"Okay, weird, icky, etc. But before you say no, ask yourself this - can it possibly be worse than your daughter, the child you've wanted since your twenties, being dead?"
"How you doing in there?"
"Fuck it! Give me some. Yeah and I'll have some of the strange green stuff too!"

Of the older times while things were going bad, I traveled, met people, had adventures, there was a lot of good that happened in there. Far more good than bad. But regardless of how things are going, good or bad, I still love and trust, and go out and do things and wander and wonder and let myself be amazed and astounded.

Yes bad things happen, so of them accidental, blind chance, some engineered and malicious. But so do good things. Why do I love life so much? Why when the last year and a bit has been so hard?

Because all life is full of pain and grief, if you look for it. And it's just as full of joy and wonder, if you look for that. You have to want to, have to push the boundaries of what's comfortable, say and do the things you may regret, live life to the full even when it hurts, because if you get in the habit of numbing yourself, cutting yourself off, losing yourself in fripperies to block things out, to hide from the hurt, you also end up blocking the small joys.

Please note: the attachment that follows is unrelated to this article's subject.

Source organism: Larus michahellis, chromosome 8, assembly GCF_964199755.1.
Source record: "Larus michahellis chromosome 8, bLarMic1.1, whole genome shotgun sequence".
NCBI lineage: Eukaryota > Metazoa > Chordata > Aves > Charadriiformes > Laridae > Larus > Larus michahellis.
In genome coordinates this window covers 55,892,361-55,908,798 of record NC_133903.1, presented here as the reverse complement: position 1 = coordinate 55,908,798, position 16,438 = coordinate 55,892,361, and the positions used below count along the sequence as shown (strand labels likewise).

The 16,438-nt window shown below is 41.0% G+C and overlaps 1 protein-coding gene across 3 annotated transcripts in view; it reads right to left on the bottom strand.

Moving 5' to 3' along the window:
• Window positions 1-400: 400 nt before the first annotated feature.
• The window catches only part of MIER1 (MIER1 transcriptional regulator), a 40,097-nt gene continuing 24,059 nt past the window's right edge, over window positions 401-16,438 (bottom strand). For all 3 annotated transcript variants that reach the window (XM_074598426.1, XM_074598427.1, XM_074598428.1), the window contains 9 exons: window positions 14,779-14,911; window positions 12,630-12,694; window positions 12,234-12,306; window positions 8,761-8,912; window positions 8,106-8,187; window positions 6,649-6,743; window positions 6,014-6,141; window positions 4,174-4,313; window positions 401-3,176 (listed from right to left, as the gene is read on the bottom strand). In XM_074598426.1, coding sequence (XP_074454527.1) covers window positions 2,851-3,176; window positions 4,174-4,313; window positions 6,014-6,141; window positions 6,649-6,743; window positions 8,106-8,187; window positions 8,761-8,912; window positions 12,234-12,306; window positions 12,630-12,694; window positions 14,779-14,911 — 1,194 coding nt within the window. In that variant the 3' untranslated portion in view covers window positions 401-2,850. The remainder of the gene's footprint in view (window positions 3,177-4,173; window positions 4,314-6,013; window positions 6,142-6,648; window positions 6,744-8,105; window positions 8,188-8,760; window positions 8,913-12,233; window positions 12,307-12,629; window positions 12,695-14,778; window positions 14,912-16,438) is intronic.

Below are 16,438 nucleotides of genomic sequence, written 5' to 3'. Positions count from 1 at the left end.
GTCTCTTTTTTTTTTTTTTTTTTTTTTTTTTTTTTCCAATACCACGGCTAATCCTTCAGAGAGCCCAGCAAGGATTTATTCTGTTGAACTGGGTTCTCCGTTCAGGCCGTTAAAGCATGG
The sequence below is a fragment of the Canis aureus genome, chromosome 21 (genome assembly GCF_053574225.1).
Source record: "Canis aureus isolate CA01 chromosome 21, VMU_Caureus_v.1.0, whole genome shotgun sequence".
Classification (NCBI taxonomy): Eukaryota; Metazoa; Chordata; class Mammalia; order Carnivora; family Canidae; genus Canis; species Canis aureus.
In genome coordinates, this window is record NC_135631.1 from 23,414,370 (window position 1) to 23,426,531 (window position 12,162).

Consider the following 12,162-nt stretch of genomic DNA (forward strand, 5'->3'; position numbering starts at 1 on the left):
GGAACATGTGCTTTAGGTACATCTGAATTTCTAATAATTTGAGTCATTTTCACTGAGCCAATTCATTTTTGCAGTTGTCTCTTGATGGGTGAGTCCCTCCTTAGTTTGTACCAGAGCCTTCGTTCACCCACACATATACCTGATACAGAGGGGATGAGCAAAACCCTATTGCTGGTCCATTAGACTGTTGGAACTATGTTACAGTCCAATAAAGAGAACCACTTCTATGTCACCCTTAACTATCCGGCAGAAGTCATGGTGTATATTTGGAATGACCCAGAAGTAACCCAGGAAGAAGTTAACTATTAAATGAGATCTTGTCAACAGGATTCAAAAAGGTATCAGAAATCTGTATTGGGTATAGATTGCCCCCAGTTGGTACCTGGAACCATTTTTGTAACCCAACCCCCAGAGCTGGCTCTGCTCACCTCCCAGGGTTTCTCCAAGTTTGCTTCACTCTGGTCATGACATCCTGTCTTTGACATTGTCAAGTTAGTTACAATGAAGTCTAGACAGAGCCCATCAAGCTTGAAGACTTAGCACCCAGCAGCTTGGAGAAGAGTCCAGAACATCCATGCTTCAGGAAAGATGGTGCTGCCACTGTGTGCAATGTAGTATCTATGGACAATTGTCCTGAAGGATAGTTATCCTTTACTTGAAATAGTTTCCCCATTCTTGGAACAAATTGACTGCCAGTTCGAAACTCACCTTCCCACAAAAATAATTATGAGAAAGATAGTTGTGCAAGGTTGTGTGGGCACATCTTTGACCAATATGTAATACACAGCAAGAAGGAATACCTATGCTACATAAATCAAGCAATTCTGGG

And life is made of small joys, thousands of them every day, if you just allow yourself experience them. Embrace the pain, embrace the joy, make dangerous choices now and again, tell that person you love them, quit the job you hate, try your hand at art. Yes it might end badly, but it might not.

It's a terrible thing to be hurt, to feel pain. But there's a greater shame in being afraid to live.

This wasn't the piece I was going to write. It's not the piece I started out writing, which was to be the Emotional Journey post. But partway through, I realised that I've been making the journey my whole life, nothing happens in a vacuum and some of what I'm going to talk about having experienced has its roots not only in the events of my past, but my attitude - that life is wonderful if you give it the chance to be. So this is the preamble to the changes and experiences I've had since the breakdown.

And in answer to my original thought - Was it always this hard to read by firelight? - my answer is simple.

If it wasn't, rather than mourning my lost youth, maybe I'd be better off spending my time making the fire a bit bigger and brighter.
Tags: australia, health, identity, people, perception shift, serious thoughts, tracy, travel